- Haute-Savoie

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Canton of Geneva

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One of the 26 cantons forming the Swiss Confederation.

One of the 26 cantons forming the Swiss Confederation.

The cantons and allies of the Old Swiss Confederacy in the 18th century. Geneva is a group of small territories in the southwest.
The County of Geneva and surrounding territories in around 1200.
Territories acquired by Berne from Geneva, 1339-1798
L'Escalade, the last attempt by Savoy to take Geneva by force, 1602
Place du Temple in Carouge
Charles Pictet de Rochemont, the Geneva envoy to the Congress of Vienna who negotiated the canton’s borders
Borders after the Congress of Vienna: in yellow, the previous lands of Geneva; in blue, towns ceded by France; in pink, towns ceded by Savoy.
View from Reculet mountain towards Geneva. The canton occupies most of the Geneva basin, the valley between the Reculet (France) and Mount Salève (France). The Alps are visible in the background, covered by clouds
Municipalities of the canton of Geneva
Village square in Meyrin
The headquarters of the local cantonal bank, the BCGE
Geneva has the densest vineyards of Switzerland. Here, the largest wine-making municipality of Switzerland, Satigny.
The Léman Express network
A tram in Carouge
Map of the French département of Léman established in 1798
Map of the canton of Geneva after the first peace of Paris May 1814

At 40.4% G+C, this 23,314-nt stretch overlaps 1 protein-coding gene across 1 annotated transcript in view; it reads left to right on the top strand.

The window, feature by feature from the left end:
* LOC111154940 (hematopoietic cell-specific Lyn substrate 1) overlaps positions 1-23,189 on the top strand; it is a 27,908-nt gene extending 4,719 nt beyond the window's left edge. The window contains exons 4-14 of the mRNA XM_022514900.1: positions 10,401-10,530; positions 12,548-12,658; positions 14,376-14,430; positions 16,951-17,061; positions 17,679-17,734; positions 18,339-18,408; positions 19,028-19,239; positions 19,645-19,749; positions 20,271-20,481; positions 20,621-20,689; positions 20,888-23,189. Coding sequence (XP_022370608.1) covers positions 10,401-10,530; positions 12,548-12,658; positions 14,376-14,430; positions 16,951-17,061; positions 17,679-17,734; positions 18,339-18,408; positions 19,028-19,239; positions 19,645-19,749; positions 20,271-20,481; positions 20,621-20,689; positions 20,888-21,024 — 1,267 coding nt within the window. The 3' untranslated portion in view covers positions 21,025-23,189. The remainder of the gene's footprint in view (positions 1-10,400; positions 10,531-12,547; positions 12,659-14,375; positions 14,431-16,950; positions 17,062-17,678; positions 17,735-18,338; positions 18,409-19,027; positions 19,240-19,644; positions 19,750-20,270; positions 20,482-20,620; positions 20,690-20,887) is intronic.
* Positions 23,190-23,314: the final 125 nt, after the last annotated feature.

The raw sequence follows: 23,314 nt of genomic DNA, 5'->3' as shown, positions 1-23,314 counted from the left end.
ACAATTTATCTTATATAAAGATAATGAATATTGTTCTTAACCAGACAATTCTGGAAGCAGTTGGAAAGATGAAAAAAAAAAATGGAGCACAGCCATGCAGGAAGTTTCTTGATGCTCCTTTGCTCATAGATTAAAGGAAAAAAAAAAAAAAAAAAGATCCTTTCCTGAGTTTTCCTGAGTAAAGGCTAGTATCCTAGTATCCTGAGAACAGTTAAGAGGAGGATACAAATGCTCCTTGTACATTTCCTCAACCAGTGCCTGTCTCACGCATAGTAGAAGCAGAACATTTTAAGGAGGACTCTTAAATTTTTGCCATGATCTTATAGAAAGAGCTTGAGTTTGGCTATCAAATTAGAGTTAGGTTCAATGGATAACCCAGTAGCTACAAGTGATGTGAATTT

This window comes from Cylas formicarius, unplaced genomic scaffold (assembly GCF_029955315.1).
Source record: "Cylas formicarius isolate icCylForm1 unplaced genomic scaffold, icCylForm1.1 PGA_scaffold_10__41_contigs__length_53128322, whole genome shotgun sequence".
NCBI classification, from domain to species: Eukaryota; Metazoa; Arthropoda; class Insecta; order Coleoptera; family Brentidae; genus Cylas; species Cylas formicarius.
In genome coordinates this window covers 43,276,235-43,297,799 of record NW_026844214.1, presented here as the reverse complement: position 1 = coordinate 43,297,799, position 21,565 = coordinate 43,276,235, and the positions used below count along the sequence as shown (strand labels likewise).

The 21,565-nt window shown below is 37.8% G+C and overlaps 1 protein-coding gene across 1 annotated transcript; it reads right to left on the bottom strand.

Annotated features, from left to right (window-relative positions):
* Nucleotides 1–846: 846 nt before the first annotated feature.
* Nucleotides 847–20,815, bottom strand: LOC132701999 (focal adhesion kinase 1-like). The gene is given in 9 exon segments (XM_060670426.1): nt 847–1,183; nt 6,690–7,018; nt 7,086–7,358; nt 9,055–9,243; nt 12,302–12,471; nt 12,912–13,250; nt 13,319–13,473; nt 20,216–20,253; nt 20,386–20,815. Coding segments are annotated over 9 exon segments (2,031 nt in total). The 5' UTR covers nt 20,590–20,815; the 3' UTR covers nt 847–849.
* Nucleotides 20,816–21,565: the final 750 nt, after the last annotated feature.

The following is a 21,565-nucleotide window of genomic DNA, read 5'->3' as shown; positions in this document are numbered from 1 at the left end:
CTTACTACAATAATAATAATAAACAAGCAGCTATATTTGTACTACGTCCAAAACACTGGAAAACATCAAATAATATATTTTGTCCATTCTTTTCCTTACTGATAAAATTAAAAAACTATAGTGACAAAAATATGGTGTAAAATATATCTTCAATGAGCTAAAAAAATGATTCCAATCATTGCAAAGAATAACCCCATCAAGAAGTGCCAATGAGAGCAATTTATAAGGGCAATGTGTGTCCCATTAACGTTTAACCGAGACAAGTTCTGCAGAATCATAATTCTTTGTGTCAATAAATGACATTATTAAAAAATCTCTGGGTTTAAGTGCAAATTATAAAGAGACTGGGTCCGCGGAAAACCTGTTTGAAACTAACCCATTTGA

Map of the canton of Geneva after the treaty of Paris 1815
Map of the canton of Geneva after the treaty of Turin 1816

It is composed of forty-five municipalities and the seat of the government and parliament is in the City of Geneva.

Within the country, the canton shares borders with Vaud to the east, the only adjacent canton.

This led to an increasing need to employ workers from across the border, from Pays de Gex and the Haute-Savoie - from 6,750 workers in 1966 to 22,500 in 1972.

Satellite image

Lake Geneva

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Deep lake on the north side of the Alps, shared between Switzerland and France.

Deep lake on the north side of the Alps, shared between Switzerland and France.

Satellite image
View of Lake Geneva about between Vevey in front, Lausanne in the back behind Mont Pèlerin (CH) on the right and Évian-les-Bains (F) on the left, shot from a place between Caux and Glion above Montreux
View of the lake and the Chablais Alps from Caux
CGN paddle steamer in 1926 near Vevey with the Dents du Midi in background
Île de Peilz

Sixty per cent (345.31 km2) of the lake belongs to Switzerland (the cantons of Vaud, Geneva and Valais) and forty per cent (234.71 km2) to France (the department of Haute-Savoie).

The river has its source at the Rhône Glacier near the Grimsel Pass to the east of the lake and flows down through the canton of Valais, entering the lake between Villeneuve and Le Bouveret, before flowing slowly towards its egress at Geneva.


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Department in the Auvergne-Rhône-Alpes region in Eastern France.

Department in the Auvergne-Rhône-Alpes region in Eastern France.

Artemare, village in the department
The Cize–Bolozon viaduct, a road–rail bridge crossing the Ain gorge
Aerial view of the Large Hadron Collider of the CERN.
Bleu de Gex
Prefecture (view from the park)
The Royal Monastery of Brou in Bourg-en-Bresse
Fort l'Écluse
Medieval farm of Saint-Trivier-de-Courtes
Pérouges, one of the most beautiful villages of France
Paragliding in Ain

Ain is located on the country's eastern edge, on the Swiss border, where it neighbours the cantons of Geneva and Vaud.

It is bordered by Jura to the north; Saône-et-Loire to the northeast; Rhône and the Lyon Metropolis to the southwest; Isère to the south; Savoie, Haute-Savoie and Switzerland to the east.

For national and international flights, the international airports of Lyon (Saint-Exupéry) and Geneva (Cointrin) are located within a rather short distance.